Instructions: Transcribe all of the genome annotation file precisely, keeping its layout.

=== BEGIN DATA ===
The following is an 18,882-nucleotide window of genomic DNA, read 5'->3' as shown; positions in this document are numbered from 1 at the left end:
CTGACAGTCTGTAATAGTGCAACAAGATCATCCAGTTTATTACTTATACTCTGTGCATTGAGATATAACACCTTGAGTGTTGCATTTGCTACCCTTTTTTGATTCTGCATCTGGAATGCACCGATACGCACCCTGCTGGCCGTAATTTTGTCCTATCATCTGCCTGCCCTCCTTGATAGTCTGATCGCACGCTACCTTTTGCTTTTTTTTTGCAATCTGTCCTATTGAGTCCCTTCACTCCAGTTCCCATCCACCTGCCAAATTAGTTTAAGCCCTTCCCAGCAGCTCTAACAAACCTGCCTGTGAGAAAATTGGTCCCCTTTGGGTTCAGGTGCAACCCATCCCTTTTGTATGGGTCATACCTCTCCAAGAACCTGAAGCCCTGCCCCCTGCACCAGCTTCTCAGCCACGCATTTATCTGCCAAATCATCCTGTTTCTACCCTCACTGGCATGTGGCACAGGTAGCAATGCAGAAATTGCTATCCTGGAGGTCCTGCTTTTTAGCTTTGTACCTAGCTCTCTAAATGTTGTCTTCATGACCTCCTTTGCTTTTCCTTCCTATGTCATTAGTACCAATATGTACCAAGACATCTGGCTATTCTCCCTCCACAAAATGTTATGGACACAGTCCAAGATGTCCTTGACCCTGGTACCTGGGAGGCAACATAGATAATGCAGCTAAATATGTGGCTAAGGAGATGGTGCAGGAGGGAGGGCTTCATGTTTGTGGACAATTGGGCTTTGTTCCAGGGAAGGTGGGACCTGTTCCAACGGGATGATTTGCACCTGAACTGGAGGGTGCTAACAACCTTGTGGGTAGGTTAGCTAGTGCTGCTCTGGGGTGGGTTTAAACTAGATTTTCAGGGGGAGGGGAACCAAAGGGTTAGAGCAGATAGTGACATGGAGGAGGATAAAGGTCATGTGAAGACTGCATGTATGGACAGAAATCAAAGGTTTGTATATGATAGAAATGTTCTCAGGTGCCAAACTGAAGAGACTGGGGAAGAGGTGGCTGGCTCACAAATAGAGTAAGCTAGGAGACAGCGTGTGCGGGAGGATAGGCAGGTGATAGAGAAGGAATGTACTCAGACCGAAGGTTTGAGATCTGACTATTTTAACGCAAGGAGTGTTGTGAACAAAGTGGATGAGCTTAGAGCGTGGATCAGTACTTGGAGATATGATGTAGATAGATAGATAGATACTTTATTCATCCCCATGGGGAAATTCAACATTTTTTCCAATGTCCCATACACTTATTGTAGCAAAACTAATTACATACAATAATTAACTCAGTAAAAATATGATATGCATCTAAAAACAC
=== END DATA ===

The following is an 18,882-nucleotide window of genomic DNA, read 5'->3' as shown; positions in this document are numbered from 1 at the left end:
CTGACAGTCTGTAATAGTGCAACAAGATCATCCAGTTTATTACTTATACTCTGTGCATTGAGATATAACACCTTGAGTGTTGCATTTGCTACCCTTTTTTGATTCTGCATCTGGAATGCACCGATACGCACCCTGCTGGCCGTAATTTTGTCCTATCATCTGCCTGCCCTCCTTGATAGTCTGATCGCACGCTACCTTTTGCTTTTTTTTTGCAATCTGTCCTATTGAGTCCCTTCACTCCAGTTCCCATCCACCTGCCAAATTAGTTTAAGCCCTTCCCAGCAGCTCTAACAAACCTGCCTGTGAGAAAATTGGTCCCCTTTGGGTTCAGGTGCAACCCATCCCTTTTGTATGGGTCATACCTCTCCAAGAACCTGAAGCCCTGCCCCCTGCACCAGCTTCTCAGCCACGCATTTATCTGCCAAATCATCCTGTTTCTACCCTCACTGGCATGTGGCACAGGTAGCAATGCAGAAATTGCTATCCTGGAGGTCCTGCTTTTTAGCTTTGTACCTAGCTCTCTAAATGTTGTCTTCATGACCTCCTTTGCTTTTCCTTCCTATGTCATTAGTACCAATATGTACCAAGACATCTGGCTATTCTCCCTCCACAAAATGTTATGGACACAGTCCAAGATGTCCTTGACCCTGGTACCTGGGAGGCAACATAGATAATGCAGCTAAATATGTGGCTAAGGAGATGGTGCAGGAGGGAGGGCTTCATGTTTGTGGACAATTGGGCTTTGTTCCAGGGAAGGTGGGACCTGTTCCAACGGGATGATTTGCACCTGAACTGGAGGGTGCTAACAACCTTGTGGGTAGGTTAGCTAGTGCTGCTCTGGGGTGGGTTTAAACTAGATTTTCAGGGGGAGGGGAACCAAAGGGTTAGAGCAGATAGTGACATGGAGGAGGATAAAGGTCATGTGAAGACTGCATGTATGGACAGAAATCAAAGGTTTGTATATGATAGAAATGTTCTCAGGTGCCAAACTGAAGAGACTGGGGAAGAGGTGGCTGGCTCACAAATAGAGTAAGCTAGGAGACAGCGTGTGCGGGAGGATAGGCAGGTGATAGAGAAGGAATGTACTCAGACCGAAGGTTTGAGATCTGACTATTTTAACGCAAGGAGTGTTGTGAACAAAGTGGATGAGCTTAGAGCGTGGATCAGTACTTGGAGATATGATGTAGATAGATAGATAGATACTTTATTCATCCCCATGGGGAAATTCAACATTTTTTCCAATGTCCCATACACTTATTGTAGCAAAACTAATTACATACAATAATTAACTCAGTAAAAATATGATATGCATCTAAAAACAC